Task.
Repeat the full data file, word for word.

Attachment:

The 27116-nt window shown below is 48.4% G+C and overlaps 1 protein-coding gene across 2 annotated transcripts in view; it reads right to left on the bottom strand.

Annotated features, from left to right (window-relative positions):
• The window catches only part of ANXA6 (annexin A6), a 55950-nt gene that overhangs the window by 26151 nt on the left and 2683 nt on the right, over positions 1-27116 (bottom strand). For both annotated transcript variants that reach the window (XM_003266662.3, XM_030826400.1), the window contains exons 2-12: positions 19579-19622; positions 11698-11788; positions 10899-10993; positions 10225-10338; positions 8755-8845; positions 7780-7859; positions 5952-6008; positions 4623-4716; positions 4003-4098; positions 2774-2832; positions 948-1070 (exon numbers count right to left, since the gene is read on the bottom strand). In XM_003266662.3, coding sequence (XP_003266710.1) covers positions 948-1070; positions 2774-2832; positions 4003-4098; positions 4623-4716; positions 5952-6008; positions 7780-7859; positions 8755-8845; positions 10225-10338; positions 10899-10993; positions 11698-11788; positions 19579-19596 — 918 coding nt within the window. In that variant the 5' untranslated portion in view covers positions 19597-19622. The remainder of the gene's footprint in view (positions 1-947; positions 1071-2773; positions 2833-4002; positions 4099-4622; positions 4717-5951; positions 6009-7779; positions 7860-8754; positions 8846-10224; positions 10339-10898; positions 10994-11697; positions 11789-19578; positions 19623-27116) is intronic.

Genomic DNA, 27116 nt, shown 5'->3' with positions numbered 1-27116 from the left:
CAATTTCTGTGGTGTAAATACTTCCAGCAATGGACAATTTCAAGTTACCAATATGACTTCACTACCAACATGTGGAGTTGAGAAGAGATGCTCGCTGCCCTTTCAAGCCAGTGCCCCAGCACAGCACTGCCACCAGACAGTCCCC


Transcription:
The 27116-nt window shown below is 48.4% G+C and overlaps 1 protein-coding gene across 2 annotated transcripts in view; it reads right to left on the bottom strand.

Annotated features, from left to right (window-relative positions):
• The window catches only part of ANXA6 (annexin A6), a 55950-nt gene that overhangs the window by 26151 nt on the left and 2683 nt on the right, over positions 1-27116 (bottom strand). For both annotated transcript variants that reach the window (XM_003266662.3, XM_030826400.1), the window contains exons 2-12: positions 19579-19622; positions 11698-11788; positions 10899-10993; positions 10225-10338; positions 8755-8845; positions 7780-7859; positions 5952-6008; positions 4623-4716; positions 4003-4098; positions 2774-2832; positions 948-1070 (exon numbers count right to left, since the gene is read on the bottom strand). In XM_003266662.3, coding sequence (XP_003266710.1) covers positions 948-1070; positions 2774-2832; positions 4003-4098; positions 4623-4716; positions 5952-6008; positions 7780-7859; positions 8755-8845; positions 10225-10338; positions 10899-10993; positions 11698-11788; positions 19579-19596 — 918 coding nt within the window. In that variant the 5' untranslated portion in view covers positions 19597-19622. The remainder of the gene's footprint in view (positions 1-947; positions 1071-2773; positions 2833-4002; positions 4099-4622; positions 4717-5951; positions 6009-7779; positions 7860-8754; positions 8846-10224; positions 10339-10898; positions 10994-11697; positions 11789-19578; positions 19623-27116) is intronic.

Genomic DNA, 27116 nt, shown 5'->3' with positions numbered 1-27116 from the left:
CAATTTCTGTGGTGTAAATACTTCCAGCAATGGACAATTTCAAGTTACCAATATGACTTCACTACCAACATGTGGAGTTGAGAAGAGATGCTCGCTGCCCTTTCAAGCCAGTGCCCCAGCACAGCACTGCCACCAGACAGTCCCC